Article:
Believers: Making a Life at the End of the World

  • By Lisa Wells
  • Farrar, Straus and Giroux
  • 352 pp.
  • Reviewed by Andrée Rose Catalfamo
  • August 9, 2021

An aggressive, persuasive call to arms about fighting climate change.

Believers: Making a Life at the End of the World

With Believers: Making a Life at the End of the World, poet and essayist Lisa Wells introduces us to an eclectic group of activists committed to fighting climate change. In this series of essays, she tells the stories of off-the-grid visionaries devoted to counteracting prevailing narratives of “the end of the world” through passionate, sometimes anarchical efforts to educate others about the Earth’s perilous straits.

One of Wells’ subjects, a mercurial trans woman named Finisia, articulates this perspective cleanly: “I sit at a threshold,” she says. We are, indeed, on the threshold of cataclysmic ecological change; Wells’ purpose here is to focus our gaze on what most of us leave relatively unexamined: a vision of how we might save life on earth from extinction.

The book opens with the author asking the question, “We are at the end of the world. How, then, shall we live?” This has been Wells’ central concern ever since she dropped out of high school with three friends in the 1990s to attend a wilderness-survival school in the backwoods of Washington State. One of those friends, Peter, remained a part of the radical environmental scene and knew a number of people living off the grid in the Pacific Northwest. He provided Wells entrée into their world.

From Finisia, an “itinerant outlaw” who, with her group of “Prairie Faeries,” once roamed the West in order to “terrarize” the earth by sowing and replanting, to spiritual/environmental intentional communities in New Mexico and Philadelphia, to trackers and botanists and survivors of California’s wildfires, Wells shows us the faces of an evolving movement dedicated to saving the planet from the ravages of human exploitation. Their stories are often heart-wrenching, with personal tragedies fueling their desire to create environmental change.

As foreshadowed by the title, there is a spiritual element braided into this book that may interest some readers and put off others. Many of the activists featured in Believers desire to “rewild” Christianity away from its present iterations and back to its “subversive, earth-honoring, empire-resisting, hope-engendering” roots. Interpretations of Christianity vary; some of Wells’ characters (Finisia, most notably) have crafted their own brand of Christianity, subsequently developing groups of cultish followers and thriving on their worship.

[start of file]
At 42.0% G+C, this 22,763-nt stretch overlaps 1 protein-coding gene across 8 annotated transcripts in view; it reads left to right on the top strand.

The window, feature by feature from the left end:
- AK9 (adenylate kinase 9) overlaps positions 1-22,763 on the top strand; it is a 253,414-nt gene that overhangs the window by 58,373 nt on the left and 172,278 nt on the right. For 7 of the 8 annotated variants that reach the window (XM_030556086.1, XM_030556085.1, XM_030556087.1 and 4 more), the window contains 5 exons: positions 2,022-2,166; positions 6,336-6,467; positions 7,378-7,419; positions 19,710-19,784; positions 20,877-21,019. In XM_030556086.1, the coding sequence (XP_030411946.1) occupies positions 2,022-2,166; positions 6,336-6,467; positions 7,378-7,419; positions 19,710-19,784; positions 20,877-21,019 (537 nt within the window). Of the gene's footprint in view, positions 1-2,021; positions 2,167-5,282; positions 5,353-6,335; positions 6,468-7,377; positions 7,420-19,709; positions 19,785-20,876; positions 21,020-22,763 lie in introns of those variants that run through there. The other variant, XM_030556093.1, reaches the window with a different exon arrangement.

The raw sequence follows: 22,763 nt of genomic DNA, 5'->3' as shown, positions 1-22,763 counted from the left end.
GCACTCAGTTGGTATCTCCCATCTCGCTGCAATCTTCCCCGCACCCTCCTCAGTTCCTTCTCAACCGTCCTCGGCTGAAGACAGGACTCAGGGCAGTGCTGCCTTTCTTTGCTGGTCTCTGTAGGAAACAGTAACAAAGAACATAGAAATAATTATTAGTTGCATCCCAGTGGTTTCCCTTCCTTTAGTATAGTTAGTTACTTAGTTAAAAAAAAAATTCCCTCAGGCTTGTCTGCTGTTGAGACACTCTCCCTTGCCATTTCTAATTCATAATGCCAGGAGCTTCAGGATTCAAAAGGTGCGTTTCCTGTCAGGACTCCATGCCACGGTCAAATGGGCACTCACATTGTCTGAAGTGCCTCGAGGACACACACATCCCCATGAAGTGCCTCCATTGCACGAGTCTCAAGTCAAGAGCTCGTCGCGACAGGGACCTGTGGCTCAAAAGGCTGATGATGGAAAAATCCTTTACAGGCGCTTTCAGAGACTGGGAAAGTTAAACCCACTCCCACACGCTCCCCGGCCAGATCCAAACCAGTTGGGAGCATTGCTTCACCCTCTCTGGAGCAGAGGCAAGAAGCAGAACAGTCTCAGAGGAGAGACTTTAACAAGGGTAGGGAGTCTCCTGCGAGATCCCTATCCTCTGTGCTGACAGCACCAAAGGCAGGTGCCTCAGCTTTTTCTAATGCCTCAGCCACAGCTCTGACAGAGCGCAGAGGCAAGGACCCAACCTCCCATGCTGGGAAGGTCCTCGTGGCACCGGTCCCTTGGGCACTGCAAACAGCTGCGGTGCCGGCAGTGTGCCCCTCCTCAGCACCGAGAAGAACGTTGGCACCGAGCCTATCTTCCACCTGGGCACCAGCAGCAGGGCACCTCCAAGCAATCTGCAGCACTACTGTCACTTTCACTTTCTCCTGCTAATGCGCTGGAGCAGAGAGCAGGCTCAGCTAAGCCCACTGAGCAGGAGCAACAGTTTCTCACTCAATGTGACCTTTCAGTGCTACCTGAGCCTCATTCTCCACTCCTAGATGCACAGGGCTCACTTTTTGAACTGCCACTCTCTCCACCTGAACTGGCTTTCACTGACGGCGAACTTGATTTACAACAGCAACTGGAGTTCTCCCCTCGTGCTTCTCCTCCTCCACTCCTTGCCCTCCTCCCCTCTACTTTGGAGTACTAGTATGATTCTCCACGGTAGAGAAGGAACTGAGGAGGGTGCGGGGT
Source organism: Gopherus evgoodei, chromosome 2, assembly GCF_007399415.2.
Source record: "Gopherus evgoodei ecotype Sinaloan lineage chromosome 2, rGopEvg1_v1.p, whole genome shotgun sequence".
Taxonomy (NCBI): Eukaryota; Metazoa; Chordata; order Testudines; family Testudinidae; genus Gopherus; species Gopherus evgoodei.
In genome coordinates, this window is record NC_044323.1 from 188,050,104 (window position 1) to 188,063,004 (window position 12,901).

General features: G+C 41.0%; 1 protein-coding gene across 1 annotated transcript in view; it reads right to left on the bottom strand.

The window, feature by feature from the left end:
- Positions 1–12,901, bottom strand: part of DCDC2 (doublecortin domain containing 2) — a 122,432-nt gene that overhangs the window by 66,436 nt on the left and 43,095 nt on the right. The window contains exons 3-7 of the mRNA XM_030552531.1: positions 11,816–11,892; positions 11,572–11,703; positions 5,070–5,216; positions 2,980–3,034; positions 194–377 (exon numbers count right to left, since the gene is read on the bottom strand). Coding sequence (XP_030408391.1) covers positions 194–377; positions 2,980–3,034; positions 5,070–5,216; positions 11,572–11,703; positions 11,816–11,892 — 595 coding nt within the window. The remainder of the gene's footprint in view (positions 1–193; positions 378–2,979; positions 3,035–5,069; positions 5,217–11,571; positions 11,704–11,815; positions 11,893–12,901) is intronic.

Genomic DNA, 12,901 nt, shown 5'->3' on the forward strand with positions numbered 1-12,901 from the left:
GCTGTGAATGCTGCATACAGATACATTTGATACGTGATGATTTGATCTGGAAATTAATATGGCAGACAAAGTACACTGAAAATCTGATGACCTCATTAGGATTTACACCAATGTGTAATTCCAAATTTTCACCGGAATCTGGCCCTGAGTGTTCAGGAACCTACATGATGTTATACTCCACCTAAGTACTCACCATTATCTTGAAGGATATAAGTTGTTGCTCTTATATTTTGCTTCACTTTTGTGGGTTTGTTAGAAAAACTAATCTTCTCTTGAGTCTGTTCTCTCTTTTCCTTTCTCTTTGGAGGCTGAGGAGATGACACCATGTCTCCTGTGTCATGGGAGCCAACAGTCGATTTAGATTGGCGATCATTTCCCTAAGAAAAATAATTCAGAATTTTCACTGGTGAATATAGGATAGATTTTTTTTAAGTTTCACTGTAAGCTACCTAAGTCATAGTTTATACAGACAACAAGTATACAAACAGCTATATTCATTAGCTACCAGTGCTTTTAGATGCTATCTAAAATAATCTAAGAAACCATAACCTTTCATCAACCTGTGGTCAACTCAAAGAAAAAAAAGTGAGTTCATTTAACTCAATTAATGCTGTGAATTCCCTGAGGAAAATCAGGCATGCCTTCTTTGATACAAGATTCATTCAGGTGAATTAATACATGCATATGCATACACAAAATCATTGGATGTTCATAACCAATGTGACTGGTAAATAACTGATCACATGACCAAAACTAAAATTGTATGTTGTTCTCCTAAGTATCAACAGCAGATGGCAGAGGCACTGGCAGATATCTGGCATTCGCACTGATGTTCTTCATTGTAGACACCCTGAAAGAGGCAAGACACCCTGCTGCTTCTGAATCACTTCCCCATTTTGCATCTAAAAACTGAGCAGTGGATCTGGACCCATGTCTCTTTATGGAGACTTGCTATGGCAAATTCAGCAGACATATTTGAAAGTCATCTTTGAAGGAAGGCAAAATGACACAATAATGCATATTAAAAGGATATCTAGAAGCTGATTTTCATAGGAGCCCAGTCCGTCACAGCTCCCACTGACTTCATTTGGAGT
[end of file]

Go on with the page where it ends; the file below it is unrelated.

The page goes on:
At the end of Wells’ journey, we find her again asking, “How, then, shall we live?” and then surprising us by rendering the question moot. Instead, she informs us, the real question is, “How should we live, knowing we are going to die?” What are we willing to sacrifice now so that we are remembered after we’re gone? And why should we work toward a better world that we, ourselves, will not live to experience?

These issues should trouble anyone with a conscience. And solving them, says Wells, requires us not only to choose to make the world more sustainable, but to make the creation of a better world for our descendants a mandate. The afterword finds Wells coping with the covid-19 lockdown while eight months pregnant and summoning even more pathos around the issue of what we’re doing to the planet we are bequeathing to the generations that will follow us.

Of course, even most people who care deeply about the environment can’t really imagine divorcing themselves from the power grid or making other drastic lifestyle modifications. These people will sense Wells’ disdain. To her, feckless do-gooders are like climate-change Muggles: semi-blind, ignorant by choice, impossible to teach. But the truth hurts, and real change often happens only after a struggle. Maybe we need the kind of jolt that Believers gives us if we’re ever going to become, finally, active caretakers of our planet.

Andrée Rose Catalfamo is a writer and English professor. Her work has appeared in Welcome to Baltimore, Hon!, Under the Gum Tree, Yellow Arrow Journal, Passager, and more. She is currently working on a memoir. She lives happily with her husband, Burt, and Bella, their maniacal Jack Russell terrier, in Binghamton, NY.

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